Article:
Young children are assumed in our society not necessarily in terms of gender but children in general. Some are referred as ‘nuisance’ or ‘pretentious’. Why on earth would one assume a young and innocent child is not in pain and accuse him or her of being pretentious? This should stop! Jesus Christ himself was a great friend to children, he even put himself to relate with the young ones when he said to his disciples “Let the children come to me”.

Machakos Level 5 hospital has been in the fore-front in advocating for Paediatric Palliative Care. This great effort has helped in putting life in the days of the children living with life threatening illnesses. Mr. Elijah Musau(Physiotherapist) Machakos Level 5 hospital ensured that clinicians in the paediatric department availed themselves for the workshop held at the hospital recently on 24th March to learn on the various topics on paediatric palliative care.  “Let us ensure that we make the lives of our children in Machakos County comfortable by playing our roles diligently” said Dr. Ondere- a Paediatrician at the hospital.

Participants from the paediatric department fully participated in the interactive and enlightening session. “Taking care of a child needs one to behave like a child” said David (KEHPCA – Senior Programs officer) this statement seemed like a joke to many in the workshop but he meant it with a lot of seriousness. David stated the three languages of children being the body language, play language and spoken language. Understanding what an infant needs may take a long period of time for many and some may end up giving up or interpreting the communication wrongly. Same case would apply to school going children, teens and youths but the bottom line is one should learn to listen and take time to understand their communication.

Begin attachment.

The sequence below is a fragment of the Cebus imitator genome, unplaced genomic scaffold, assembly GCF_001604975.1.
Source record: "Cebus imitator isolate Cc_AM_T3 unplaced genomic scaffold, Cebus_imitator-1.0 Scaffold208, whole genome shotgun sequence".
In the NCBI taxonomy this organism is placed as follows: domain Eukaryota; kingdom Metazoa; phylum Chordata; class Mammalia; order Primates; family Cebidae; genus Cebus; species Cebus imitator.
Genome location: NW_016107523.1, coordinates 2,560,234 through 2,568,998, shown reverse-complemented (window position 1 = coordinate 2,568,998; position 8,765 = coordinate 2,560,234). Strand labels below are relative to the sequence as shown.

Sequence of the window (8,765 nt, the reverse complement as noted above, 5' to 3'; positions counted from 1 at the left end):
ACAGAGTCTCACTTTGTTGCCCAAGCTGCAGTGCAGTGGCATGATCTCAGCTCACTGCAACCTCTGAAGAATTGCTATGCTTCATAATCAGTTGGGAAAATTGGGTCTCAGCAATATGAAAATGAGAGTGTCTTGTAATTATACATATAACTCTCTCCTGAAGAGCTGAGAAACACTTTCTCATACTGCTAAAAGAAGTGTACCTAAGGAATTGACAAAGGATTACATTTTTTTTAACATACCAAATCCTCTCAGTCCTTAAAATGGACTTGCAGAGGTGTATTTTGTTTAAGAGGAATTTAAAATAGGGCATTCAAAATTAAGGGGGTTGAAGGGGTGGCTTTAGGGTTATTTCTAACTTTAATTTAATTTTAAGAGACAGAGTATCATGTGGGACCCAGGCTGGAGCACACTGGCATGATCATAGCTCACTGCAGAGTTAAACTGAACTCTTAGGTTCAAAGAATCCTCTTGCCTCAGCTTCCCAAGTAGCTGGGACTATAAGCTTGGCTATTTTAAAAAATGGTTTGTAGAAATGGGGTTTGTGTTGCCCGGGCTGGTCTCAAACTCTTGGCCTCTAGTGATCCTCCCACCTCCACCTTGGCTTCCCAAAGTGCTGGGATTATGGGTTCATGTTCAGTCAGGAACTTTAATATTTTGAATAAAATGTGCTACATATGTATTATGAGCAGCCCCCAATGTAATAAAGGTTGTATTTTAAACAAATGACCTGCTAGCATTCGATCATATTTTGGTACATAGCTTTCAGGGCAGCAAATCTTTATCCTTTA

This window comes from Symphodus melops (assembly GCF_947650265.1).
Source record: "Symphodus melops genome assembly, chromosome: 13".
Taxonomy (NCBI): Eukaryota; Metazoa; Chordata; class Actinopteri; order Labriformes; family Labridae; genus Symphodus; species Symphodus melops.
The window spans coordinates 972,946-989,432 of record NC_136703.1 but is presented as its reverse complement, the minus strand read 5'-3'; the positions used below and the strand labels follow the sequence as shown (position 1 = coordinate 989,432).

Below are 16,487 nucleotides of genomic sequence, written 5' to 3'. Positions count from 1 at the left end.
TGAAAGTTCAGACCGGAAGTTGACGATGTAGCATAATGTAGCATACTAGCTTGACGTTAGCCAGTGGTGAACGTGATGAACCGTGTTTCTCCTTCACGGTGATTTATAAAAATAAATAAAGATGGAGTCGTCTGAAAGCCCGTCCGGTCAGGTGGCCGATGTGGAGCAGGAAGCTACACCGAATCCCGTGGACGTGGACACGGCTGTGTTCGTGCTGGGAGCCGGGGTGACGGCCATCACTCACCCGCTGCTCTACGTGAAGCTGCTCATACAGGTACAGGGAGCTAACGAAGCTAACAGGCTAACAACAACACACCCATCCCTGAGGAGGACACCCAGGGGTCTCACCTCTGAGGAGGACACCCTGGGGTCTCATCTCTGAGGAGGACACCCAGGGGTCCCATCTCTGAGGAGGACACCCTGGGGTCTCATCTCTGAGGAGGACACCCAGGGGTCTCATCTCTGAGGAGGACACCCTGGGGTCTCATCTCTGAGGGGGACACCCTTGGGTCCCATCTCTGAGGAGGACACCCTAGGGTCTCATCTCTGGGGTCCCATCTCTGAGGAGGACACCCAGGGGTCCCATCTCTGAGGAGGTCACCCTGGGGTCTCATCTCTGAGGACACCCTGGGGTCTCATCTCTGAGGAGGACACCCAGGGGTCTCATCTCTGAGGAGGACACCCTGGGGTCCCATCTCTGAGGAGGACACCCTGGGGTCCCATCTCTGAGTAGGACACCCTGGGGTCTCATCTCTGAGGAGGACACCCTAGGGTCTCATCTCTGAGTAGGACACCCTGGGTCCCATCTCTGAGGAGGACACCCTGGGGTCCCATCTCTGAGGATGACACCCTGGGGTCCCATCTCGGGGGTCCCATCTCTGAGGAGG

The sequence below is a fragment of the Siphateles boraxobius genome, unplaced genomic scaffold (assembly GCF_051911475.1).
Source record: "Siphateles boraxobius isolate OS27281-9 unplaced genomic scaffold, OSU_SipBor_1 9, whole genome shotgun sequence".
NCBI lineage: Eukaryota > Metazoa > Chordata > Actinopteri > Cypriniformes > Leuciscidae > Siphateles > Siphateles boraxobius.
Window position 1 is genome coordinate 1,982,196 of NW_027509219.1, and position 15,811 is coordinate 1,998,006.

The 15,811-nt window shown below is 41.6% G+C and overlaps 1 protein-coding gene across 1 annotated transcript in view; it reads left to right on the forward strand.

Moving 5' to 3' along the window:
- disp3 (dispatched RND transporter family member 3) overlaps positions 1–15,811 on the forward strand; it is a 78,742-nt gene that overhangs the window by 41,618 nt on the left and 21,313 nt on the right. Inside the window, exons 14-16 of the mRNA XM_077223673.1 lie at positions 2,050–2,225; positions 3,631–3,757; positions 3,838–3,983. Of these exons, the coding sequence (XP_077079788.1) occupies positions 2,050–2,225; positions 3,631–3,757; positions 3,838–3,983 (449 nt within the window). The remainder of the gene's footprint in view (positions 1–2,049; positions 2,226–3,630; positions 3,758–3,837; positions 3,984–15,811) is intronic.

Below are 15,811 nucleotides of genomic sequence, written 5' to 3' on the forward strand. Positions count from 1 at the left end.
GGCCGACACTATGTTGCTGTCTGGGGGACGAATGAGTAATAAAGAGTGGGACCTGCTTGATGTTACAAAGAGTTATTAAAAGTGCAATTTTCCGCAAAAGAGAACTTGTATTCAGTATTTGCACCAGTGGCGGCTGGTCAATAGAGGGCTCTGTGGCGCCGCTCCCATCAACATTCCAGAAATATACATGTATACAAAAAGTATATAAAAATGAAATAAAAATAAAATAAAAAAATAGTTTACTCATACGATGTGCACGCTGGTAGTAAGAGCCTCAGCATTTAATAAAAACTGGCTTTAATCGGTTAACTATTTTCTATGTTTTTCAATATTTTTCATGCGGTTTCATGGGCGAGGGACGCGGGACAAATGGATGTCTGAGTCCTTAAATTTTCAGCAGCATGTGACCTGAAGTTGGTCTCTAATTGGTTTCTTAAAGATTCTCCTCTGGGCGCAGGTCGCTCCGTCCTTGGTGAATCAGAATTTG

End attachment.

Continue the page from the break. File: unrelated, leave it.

Songs, facial expression and body language were also mentioned during the workshop as ways of communicating with children. Health care workers were asked to practice the art of living like children while taking care of these children as this will limit cases of living in distress for them. Dr. Ondere was asked to request for writing and reading materials from the hospital management for the children in the ward to assist them in education development. “Toys, child-like paintings for art work and kids television programmes are great distraction avenues for the sick children” said David. Pain management was among the key topics. Health care workers were taught how to identify the level of pain in children and how to manage the different levels of pain.

Spiritual aspects in care for children were discussed given that cases of children and families with different beliefs reject medication and care from the hospital on the basis of their religious beliefs.  Dr. Ondere reported that some believers from certain churches refuse palliative care services, chemotherapy and radiotherapy and even believe that morphine kills. This attitude has been one of the greatest challenges that most health care workers have to deal with everyday. Therefore health care workers have to educate patients to demystify these myths. “The spiritual leaders have a role in building hope in the patient’s life and thus having him or her in the hospital premises will ensure that such cases are solved” suggested one of the nurses.

Health care workers present at the workshop and the KEHPCA team looked into the way forward to improve Paediatric Palliative Care. The means discussed was through strengthening referral pathways from the wards to the palliative care unit to ensure there is early monitoring on the progress of the patient, improvement on pain management by having proper follow ups and change of attitude towards children for health care workers, facilitate sensitization on the availability of morphine in all wards to manage pain in patients, practice team work and better ways of communicating to patients and family on bad news. Additionally, KEHPCA was also requested to engage health care workers in frequent continuous medical education (CMEs) for continued learning.

Besides training health care workers, KEHPCA team was involved in reviewing some patients together with the hospital palliative care team. This was a great opportunity for the team to be part of the process where advice was given to a young mother and a grandmother who has been taking care of a young boy. The boy recently underwent a brain surgery and had come for review at the palliative care unit. Dr. Kinyanjui began practicing how to communicate with children based on David’s presentation earlier during the workshop.He asked the child in a soft child-like voice “unaitwa nani toto?” meaning “what is your name?” The child seemed dull initially but finally he gave a smile after the long conversation.

Put a smile on a child’s face and you light up the world around him or her!